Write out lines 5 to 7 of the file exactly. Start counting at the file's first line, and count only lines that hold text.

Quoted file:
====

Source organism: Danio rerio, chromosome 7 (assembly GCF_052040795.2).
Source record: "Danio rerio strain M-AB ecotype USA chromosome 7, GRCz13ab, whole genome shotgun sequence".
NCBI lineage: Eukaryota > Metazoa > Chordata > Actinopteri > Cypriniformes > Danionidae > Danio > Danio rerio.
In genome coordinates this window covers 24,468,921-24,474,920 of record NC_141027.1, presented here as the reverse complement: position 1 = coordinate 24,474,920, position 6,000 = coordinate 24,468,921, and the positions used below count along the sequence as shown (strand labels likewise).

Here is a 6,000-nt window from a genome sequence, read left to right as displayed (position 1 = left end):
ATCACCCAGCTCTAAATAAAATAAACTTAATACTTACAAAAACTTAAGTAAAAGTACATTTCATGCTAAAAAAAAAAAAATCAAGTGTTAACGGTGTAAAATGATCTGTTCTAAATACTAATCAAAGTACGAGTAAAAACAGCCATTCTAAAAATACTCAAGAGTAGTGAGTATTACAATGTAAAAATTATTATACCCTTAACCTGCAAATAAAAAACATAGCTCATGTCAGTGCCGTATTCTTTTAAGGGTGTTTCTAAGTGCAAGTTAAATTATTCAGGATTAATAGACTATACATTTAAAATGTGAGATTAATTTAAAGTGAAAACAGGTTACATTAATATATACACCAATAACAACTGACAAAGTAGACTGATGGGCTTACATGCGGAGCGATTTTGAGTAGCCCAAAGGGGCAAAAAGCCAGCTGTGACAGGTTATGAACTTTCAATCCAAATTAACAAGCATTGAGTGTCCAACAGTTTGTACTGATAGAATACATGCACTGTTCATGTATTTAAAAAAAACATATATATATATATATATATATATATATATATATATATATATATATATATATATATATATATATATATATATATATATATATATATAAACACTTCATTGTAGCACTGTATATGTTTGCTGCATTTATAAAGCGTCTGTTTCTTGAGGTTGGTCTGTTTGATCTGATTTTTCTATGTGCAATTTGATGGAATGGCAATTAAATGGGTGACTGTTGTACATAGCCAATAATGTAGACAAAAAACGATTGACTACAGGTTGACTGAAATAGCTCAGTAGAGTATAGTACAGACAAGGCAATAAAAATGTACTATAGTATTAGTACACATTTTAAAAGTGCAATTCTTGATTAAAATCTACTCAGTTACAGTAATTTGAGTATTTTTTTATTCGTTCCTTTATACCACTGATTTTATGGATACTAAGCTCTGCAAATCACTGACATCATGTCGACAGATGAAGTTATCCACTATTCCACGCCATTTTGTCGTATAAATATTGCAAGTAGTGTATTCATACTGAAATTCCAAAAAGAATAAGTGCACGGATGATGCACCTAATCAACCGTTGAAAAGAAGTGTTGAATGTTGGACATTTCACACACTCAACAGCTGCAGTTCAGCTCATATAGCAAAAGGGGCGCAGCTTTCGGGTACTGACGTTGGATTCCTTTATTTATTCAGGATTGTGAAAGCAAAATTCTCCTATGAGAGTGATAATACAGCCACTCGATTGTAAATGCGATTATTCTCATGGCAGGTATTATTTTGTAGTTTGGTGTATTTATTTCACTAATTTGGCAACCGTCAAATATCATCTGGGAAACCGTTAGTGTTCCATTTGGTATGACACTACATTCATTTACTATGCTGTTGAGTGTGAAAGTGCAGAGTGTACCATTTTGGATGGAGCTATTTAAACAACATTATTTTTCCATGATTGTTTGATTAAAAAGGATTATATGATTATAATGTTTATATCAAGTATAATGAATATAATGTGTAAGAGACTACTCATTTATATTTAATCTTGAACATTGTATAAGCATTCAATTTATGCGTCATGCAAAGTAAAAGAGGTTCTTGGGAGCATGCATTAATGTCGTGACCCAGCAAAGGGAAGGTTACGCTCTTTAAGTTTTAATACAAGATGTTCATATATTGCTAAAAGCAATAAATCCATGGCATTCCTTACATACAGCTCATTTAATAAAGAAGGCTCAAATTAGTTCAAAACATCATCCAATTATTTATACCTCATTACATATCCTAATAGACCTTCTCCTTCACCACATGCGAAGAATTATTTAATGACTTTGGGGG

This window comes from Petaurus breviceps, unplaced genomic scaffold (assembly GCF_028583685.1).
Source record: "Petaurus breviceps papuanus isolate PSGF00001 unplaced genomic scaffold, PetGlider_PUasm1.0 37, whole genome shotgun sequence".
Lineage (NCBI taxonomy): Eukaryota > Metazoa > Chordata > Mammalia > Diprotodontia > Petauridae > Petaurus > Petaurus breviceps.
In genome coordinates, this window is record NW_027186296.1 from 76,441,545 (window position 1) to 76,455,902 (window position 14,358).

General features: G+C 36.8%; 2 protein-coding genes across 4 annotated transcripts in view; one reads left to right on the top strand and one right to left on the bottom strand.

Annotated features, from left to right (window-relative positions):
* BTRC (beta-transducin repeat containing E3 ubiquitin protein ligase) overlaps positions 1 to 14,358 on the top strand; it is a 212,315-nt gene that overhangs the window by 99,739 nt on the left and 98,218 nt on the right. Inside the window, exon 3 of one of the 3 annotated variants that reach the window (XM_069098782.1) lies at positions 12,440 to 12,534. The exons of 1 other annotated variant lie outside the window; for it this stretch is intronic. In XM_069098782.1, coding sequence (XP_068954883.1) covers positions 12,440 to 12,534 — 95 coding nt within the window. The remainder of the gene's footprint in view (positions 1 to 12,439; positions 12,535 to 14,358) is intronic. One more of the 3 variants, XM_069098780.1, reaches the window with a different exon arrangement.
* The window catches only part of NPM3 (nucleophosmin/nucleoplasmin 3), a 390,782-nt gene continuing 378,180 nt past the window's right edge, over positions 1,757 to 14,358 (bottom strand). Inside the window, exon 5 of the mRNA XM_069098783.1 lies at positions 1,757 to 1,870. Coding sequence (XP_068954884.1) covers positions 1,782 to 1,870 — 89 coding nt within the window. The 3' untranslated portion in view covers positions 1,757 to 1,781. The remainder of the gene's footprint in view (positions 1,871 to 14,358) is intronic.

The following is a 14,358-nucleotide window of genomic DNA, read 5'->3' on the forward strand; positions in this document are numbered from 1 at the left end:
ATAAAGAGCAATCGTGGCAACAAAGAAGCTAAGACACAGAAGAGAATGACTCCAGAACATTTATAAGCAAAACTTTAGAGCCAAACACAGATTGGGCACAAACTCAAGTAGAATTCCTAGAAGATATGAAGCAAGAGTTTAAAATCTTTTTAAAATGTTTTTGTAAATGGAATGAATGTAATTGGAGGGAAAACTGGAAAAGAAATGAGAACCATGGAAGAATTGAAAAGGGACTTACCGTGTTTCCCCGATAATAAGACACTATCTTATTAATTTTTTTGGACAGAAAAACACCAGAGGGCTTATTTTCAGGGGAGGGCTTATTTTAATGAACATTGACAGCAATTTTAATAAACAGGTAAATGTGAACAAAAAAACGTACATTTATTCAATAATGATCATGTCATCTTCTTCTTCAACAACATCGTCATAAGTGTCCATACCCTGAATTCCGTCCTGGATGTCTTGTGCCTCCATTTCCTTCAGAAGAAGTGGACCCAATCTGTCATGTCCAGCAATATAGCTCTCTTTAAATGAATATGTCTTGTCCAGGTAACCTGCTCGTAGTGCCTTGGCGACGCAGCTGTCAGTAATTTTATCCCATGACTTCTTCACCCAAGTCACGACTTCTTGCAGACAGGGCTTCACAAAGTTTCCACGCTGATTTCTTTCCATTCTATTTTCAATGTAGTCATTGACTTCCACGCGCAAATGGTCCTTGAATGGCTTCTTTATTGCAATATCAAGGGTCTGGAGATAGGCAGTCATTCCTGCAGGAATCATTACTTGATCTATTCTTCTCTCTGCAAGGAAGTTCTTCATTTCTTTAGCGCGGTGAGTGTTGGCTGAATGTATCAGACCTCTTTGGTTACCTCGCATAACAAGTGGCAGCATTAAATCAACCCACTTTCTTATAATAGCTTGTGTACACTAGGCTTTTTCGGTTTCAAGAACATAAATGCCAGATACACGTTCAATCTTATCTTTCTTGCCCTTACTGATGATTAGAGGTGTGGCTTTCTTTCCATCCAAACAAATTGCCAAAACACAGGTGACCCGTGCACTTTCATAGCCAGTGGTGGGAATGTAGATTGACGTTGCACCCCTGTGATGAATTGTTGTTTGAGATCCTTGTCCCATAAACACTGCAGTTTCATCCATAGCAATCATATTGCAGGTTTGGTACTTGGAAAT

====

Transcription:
Here is a 6,000-nt window from a genome sequence, read left to right as displayed (position 1 = left end):
ATCACCCAGCTCTAAATAAAATAAACTTAATACTTACAAAAACTTAAGTAAAAGTACATTTCATGCTAAAAAAAAAAAAATCAAGTGTTAACGGTGTAAAATGATCTGTTCTAAATACTAATCAAAGTACGAGTAAAAACAGCCATTCTAAAAATACTCAAGAGTAGTGAGTATTACAATGTAAAAATTATTATACCCTTAACCTGCAAATAAAAAACATAGCTCATGTCAGTGCCGTATTCTTTTAAGGGTGTTTCTAAGTGCAAGTTAAATTATTCAGGATTAATAGACTATACATTTAAAATGTGAGATTAATTTAAAGTGAAAACAGGTTACATTAATATATACACCAATAACAACTGACAAAGTAGACTGATGGGCTTACATGCGGAGCGATTTTGAGTAGCCCAAAGGGGCAAAAAGCCAGCTGTGACAGGTTATGAACTTTCAATCCAAATTAACAAGCATTGAGTGTCCAACAGTTTGTACTGATAGAATACATGCACTGTTCATGTATTTAAAAAAAACATATATATATATATATATATATATATATATATATATATATATATATATATATATATATATATATATATATATATATATATATATATAAACACTTCATTGTAGCACTGTATATGTTTGCTGCATTTATAAAGCGTCTGTTTCTTGAGGTTGGTCTGTTTGATCTGATTTTTCTATGTGCAATTTGATGGAATGGCAATTAAATGGGTGACTGTTGTACATAGCCAATAATGTAGACAAAAAACGATTGACTACAGGTTGACTGAAATAGCTCAGTAGAGTATAGTACAGACAAGGCAATAAAAATGTACTATAGTATTAGTACACATTTTAAAAGTGCAATTCTTGATTAAAATCTACTCAGTTACAGTAATTTGAGTATTTTTTTATTCGTTCCTTTATACCACTGATTTTATGGATACTAAGCTCTGCAAATCACTGACATCATGTCGACAGATGAAGTTATCCACTATTCCACGCCATTTTGTCGTATAAATATTGCAAGTAGTGTATTCATACTGAAATTCCAAAAAGAATAAGTGCACGGATGATGCACCTAATCAACCGTTGAAAAGAAGTGTTGAATGTTGGACATTTCACACACTCAACAGCTGCAGTTCAGCTCATATAGCAAAAGGGGCGCAGCTTTCGGGTACTGACGTTGGATTCCTTTATTTATTCAGGATTGTGAAAGCAAAATTCTCCTATGAGAGTGATAATACAGCCACTCGATTGTAAATGCGATTATTCTCATGGCAGGTATTATTTTGTAGTTTGGTGTATTTATTTCACTAATTTGGCAACCGTCAAATATCATCTGGGAAACCGTTAGTGTTCCATTTGGTATGACACTACATTCATTTACTATGCTGTTGAGTGTGAAAGTGCAGAGTGTACCATTTTGGATGGAGCTATTTAAACAACATTATTTTTCCATGATTGTTTGATTAAAAAGGATTATATGATTATAATGTTTATATCAAGTATAATGAATATAATGTGTAAGAGACTACTCATTTATATTTAATCTTGAACATTGTATAAGCATTCAATTTATGCGTCATGCAAAGTAAAAGAGGTTCTTGGGAGCATGCATTAATGTCGTGACCCAGCAAAGGGAAGGTTACGCTCTTTAAGTTTTAATACAAGATGTTCATATATTGCTAAAAGCAATAAATCCATGGCATTCCTTACATACAGCTCATTTAATAAAGAAGGCTCAAATTAGTTCAAAACATCATCCAATTATTTATACCTCATTACATATCCTAATAGACCTTCTCCTTCACCACATGCGAAGAATTATTTAATGACTTTGGGGG

This window comes from Petaurus breviceps, unplaced genomic scaffold (assembly GCF_028583685.1).